Was there at the program and it was the best three months I’ve had the healthiest three months I’ve had to this to this day easily. And I had I had one migraine the entire time and after just a couple of days I felt the fog lift and I felt like for the first time in two years I could think clearly. And and so much of that was embedded in this program right because because we had limited electricity we’d go to sleep when the sun went down, we get up when the sun came up
It just it proved to be this really incredible and healing experience for me
I assumed that that was my healing process that that I was going to be healed at the end of this and then starting with the drive home after my migraine set in and it was like I got hit in the head all over again. I had another I took another six months off from school and like slowly had to piece my myself back together and that was by far the darkest time in this whole process because I mean I thought I was healed. And so for me it almost embedded even more so just like you were saying. But in a larger time chunk or time frame it feels like that oh this is like a healthy place for me and this crazy overstimulated world we live in is not a healthy place for me. How do I reconcile those two things.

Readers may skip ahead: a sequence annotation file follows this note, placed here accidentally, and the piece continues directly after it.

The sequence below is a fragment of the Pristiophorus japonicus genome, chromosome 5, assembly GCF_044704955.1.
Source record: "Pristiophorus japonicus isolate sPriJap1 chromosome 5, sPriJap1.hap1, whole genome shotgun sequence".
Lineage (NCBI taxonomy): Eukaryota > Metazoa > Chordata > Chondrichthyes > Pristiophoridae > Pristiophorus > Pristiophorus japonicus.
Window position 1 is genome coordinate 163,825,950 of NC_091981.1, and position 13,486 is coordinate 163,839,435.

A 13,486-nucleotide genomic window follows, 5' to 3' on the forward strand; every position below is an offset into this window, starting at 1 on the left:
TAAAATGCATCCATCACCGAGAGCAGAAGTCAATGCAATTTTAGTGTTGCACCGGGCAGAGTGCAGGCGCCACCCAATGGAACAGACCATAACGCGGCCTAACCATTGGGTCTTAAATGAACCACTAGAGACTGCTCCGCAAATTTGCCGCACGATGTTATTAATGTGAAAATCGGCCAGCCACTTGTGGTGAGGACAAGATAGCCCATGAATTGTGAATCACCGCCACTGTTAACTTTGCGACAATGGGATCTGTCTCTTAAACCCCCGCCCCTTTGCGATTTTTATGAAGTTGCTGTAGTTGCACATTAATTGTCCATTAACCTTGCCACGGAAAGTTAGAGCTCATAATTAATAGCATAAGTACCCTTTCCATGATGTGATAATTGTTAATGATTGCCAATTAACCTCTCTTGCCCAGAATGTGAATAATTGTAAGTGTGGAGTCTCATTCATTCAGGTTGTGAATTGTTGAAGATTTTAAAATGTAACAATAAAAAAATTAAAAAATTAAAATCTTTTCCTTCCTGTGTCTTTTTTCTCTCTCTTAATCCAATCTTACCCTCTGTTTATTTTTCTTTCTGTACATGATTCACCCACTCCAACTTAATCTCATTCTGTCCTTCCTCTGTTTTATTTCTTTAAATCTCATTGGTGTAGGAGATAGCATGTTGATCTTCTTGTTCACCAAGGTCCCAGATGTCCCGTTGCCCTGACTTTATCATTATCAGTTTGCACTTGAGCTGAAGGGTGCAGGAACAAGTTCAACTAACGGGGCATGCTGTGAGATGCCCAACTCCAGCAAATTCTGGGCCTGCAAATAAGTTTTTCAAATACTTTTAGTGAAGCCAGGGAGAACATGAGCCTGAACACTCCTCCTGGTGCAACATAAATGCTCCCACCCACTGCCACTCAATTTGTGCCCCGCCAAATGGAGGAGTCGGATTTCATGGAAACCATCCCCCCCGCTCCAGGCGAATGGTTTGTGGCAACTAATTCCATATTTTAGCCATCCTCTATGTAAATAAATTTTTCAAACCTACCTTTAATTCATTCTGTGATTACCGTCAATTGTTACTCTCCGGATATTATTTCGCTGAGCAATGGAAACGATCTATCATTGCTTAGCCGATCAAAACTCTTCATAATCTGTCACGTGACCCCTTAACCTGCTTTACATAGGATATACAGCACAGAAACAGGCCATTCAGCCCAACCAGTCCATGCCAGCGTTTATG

Sarah: And so what did you do. Like what happened when you returned to regular life after those three months in the yurt.
Cait Ward: So I actually remember driving home that day my parents came to pick me up and we stopped at a bookstore which is like one of my favorite things to do. I love perusing bookstores and I I very distinctly remember going to to a section and not being able to read all of the titles not being able to process all these books next to each other and just getting the spins and having to sit down and realizing oh my gosh it’s it’s happening again and. I tried to go back to school for about a week and I sat in this college course and just couldn’t, I heard my classmates speaking but couldn’t process fast enough what they were talking about in order to respond and just realized that I was in a bad place and so I went home again and was very depressed and um
Cait was hit by the lacrosse ball in 2010. Around two years later she did the college course in the isolated yurt and found she could function again. But when she went home her symptoms returned.
Cait Ward: So I graduated college I started teaching and just had to. My day revolved around keeping my head healthy. And so I took up until Yeah I guess it was two years ago. I would take two or three naps a day get 11 hours of sleep eat five times a day.
Sarah A: And were you using nature at that point as well?